11. I trap quite often. I use one of those barrel type ones you can get anywhere, with the wholes at eithet end. I throw a piece of bread in there or some crackers and get enough for a days fishing after one night. For leaches I used to use a burlap bag with chicken livers, hamburger (uncooked), or all the little giblets from the inside of a turkey or chicken. Then tie off the end and throw in in. A rocky area with weeds or behind islands with weeds are good spots. The leeches squeeze threw the bag and there you have 'em. For minnows throw the trap in a creek on the edge of a little current or eddy. They congregate there for the increased oxygen. Hope this helps.
  12. simplefish


    I live in Anoka. My grandmother is here from Montana. I have been to all my usual spots to find kitties but haven't had any success. I would like to get her on her first cat while she is here but have no boat. If anyone has an idea of a place on shore to plop a line in I would be grateful. I have tried cutbait, stinkbait, live minnows, and worms for mister kitty. I have tried the C.R. dam, where the rum and missy meet, and a few places down river of Anoka on the missy. Nothing seems to work. If anyone can help me out I would be very grateful. Thanks ahead.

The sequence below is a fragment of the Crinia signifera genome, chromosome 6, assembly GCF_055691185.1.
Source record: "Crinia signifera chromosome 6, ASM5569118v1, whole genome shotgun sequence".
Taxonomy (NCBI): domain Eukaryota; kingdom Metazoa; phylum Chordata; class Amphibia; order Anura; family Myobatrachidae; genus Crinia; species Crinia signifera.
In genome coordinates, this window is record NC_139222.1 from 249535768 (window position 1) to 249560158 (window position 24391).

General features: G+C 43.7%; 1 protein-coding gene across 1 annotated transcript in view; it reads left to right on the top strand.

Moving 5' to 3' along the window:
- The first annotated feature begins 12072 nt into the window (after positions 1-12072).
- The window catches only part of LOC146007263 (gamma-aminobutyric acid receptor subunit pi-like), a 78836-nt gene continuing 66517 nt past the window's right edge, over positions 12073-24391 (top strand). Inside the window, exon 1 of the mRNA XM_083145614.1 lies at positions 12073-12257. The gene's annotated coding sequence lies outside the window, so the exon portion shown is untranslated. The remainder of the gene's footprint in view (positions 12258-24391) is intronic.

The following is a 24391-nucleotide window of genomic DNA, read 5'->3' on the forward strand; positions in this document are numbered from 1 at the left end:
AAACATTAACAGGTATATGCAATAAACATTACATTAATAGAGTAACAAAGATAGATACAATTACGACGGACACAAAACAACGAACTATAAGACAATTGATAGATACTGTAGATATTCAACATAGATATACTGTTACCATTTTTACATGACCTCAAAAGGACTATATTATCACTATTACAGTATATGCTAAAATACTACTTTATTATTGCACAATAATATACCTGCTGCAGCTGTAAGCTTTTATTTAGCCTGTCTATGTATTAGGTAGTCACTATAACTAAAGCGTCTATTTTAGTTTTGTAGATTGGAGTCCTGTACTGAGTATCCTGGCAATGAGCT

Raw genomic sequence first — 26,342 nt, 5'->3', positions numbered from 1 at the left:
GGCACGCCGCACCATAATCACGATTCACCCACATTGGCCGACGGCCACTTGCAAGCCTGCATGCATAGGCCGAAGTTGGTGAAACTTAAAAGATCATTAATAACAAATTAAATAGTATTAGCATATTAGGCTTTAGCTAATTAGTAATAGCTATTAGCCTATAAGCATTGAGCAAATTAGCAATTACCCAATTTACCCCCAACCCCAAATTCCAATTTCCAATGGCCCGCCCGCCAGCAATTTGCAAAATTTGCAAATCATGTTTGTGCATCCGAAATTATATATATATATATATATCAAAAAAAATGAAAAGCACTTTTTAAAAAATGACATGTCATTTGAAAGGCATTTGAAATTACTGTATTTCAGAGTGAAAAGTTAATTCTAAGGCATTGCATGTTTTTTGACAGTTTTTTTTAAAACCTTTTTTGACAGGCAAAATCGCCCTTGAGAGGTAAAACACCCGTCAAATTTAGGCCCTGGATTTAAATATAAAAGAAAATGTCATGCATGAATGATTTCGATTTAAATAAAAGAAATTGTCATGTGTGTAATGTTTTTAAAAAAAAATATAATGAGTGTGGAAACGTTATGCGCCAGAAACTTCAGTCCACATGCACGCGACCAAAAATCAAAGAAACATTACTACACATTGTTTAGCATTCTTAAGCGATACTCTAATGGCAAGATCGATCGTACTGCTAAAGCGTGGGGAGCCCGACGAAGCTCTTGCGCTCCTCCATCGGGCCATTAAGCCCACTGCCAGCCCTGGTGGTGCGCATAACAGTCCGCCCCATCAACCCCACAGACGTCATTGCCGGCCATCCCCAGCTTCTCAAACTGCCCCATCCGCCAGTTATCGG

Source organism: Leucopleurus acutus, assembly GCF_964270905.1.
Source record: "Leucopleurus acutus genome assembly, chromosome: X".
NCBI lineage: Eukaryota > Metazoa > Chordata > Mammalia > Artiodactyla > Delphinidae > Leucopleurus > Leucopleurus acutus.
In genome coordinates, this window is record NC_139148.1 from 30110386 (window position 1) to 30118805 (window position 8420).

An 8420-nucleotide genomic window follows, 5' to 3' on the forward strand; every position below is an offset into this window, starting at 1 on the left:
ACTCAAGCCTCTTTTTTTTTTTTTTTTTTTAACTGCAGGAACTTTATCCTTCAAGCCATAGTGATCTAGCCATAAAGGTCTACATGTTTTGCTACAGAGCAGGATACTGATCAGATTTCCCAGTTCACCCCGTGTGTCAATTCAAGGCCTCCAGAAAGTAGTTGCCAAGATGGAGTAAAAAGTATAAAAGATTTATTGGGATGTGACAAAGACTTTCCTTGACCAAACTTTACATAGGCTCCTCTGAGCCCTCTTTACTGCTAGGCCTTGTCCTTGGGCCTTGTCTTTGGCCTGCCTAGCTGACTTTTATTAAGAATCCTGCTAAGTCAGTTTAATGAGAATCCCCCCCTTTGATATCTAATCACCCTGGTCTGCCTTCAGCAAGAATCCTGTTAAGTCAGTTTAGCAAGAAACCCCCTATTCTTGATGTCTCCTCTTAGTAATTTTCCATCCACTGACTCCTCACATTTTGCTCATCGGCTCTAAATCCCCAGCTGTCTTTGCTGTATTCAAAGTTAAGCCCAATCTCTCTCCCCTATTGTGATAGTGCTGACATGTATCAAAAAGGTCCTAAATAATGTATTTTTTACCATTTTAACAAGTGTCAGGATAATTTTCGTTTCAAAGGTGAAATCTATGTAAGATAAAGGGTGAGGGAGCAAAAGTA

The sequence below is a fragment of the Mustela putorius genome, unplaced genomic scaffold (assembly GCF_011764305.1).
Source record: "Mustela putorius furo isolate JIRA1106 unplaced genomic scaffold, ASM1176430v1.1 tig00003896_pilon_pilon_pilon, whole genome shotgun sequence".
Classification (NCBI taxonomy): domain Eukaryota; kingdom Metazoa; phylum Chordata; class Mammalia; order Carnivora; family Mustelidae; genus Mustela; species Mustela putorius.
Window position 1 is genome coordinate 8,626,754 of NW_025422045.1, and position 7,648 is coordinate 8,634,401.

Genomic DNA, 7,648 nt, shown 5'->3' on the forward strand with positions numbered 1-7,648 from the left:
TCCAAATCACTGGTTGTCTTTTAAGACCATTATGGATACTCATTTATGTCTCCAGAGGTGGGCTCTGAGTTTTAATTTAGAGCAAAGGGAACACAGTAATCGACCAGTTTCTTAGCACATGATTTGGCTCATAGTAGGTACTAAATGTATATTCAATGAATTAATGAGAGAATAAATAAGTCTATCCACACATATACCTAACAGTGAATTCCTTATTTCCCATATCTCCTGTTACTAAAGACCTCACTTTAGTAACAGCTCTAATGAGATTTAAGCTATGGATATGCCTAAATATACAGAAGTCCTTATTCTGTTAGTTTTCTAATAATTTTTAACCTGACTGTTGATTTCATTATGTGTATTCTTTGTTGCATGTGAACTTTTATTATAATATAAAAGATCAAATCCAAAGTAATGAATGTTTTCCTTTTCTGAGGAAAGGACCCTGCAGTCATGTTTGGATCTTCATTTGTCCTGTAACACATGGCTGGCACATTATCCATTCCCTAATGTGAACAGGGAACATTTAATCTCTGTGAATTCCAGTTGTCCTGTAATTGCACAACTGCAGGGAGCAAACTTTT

13. Last year I used a lot of stink bait and tubes for channels, coupled with 3/0 circles for channels, wide gap if I could find them. I tried the eagle claw ones and found that they don't have enough "circle" and still ended up gut hooking fish. But VMC and Daiichi makes good ones. With cut bait though I like a good kahle or shiner hook. And I always pinch the barb.
  14. I agree. The palomar is one of the strongest easiest knots to tie. I also like the san diago jam which I learned while visiting an uncle in California. It's tough to tie a trilene or imp. clinch with a super line. They never really seat right. The three knots I use the most are: the arbor knot for tying onto the spool, the palomar for tying to hook or jig, and the double uni for tying super line to mono. All these knots are simple to tie and very strong. I also recommend using pliers to tie with braid and not teeth, and a sharp knife as nail clippers just won't "cut it."
  • Create New...